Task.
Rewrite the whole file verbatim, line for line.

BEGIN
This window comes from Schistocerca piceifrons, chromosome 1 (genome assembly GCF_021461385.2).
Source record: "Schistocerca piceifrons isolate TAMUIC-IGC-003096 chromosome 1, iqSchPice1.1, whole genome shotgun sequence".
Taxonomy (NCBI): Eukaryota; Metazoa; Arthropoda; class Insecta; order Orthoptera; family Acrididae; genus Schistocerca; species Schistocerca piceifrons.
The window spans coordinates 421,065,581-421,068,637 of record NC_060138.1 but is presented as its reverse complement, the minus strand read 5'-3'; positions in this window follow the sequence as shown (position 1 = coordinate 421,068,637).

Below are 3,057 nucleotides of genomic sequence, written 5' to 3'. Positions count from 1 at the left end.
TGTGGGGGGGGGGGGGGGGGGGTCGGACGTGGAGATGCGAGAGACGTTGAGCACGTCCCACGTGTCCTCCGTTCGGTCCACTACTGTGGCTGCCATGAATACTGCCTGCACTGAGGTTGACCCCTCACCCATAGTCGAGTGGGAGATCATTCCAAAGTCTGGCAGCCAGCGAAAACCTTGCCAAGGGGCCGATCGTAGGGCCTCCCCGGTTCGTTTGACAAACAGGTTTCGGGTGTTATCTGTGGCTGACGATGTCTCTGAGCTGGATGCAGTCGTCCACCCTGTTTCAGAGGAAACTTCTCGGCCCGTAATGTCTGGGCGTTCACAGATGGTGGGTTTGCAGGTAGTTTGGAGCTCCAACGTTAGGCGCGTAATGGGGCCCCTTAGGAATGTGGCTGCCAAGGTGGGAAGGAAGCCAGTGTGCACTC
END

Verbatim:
This window comes from Schistocerca piceifrons, chromosome 1 (genome assembly GCF_021461385.2).
Source record: "Schistocerca piceifrons isolate TAMUIC-IGC-003096 chromosome 1, iqSchPice1.1, whole genome shotgun sequence".
Taxonomy (NCBI): Eukaryota; Metazoa; Arthropoda; class Insecta; order Orthoptera; family Acrididae; genus Schistocerca; species Schistocerca piceifrons.
The window spans coordinates 421,065,581-421,068,637 of record NC_060138.1 but is presented as its reverse complement, the minus strand read 5'-3'; positions in this window follow the sequence as shown (position 1 = coordinate 421,068,637).

Below are 3,057 nucleotides of genomic sequence, written 5' to 3'. Positions count from 1 at the left end.
TGTGGGGGGGGGGGGGGGGGGGTCGGACGTGGAGATGCGAGAGACGTTGAGCACGTCCCACGTGTCCTCCGTTCGGTCCACTACTGTGGCTGCCATGAATACTGCCTGCACTGAGGTTGACCCCTCACCCATAGTCGAGTGGGAGATCATTCCAAAGTCTGGCAGCCAGCGAAAACCTTGCCAAGGGGCCGATCGTAGGGCCTCCCCGGTTCGTTTGACAAACAGGTTTCGGGTGTTATCTGTGGCTGACGATGTCTCTGAGCTGGATGCAGTCGTCCACCCTGTTTCAGAGGAAACTTCTCGGCCCGTAATGTCTGGGCGTTCACAGATGGTGGGTTTGCAGGTAGTTTGGAGCTCCAACGTTAGGCGCGTAATGGGGCCCCTTAGGAATGTGGCTGCCAAGGTGGGAAGGAAGCCAGTGTGCACTC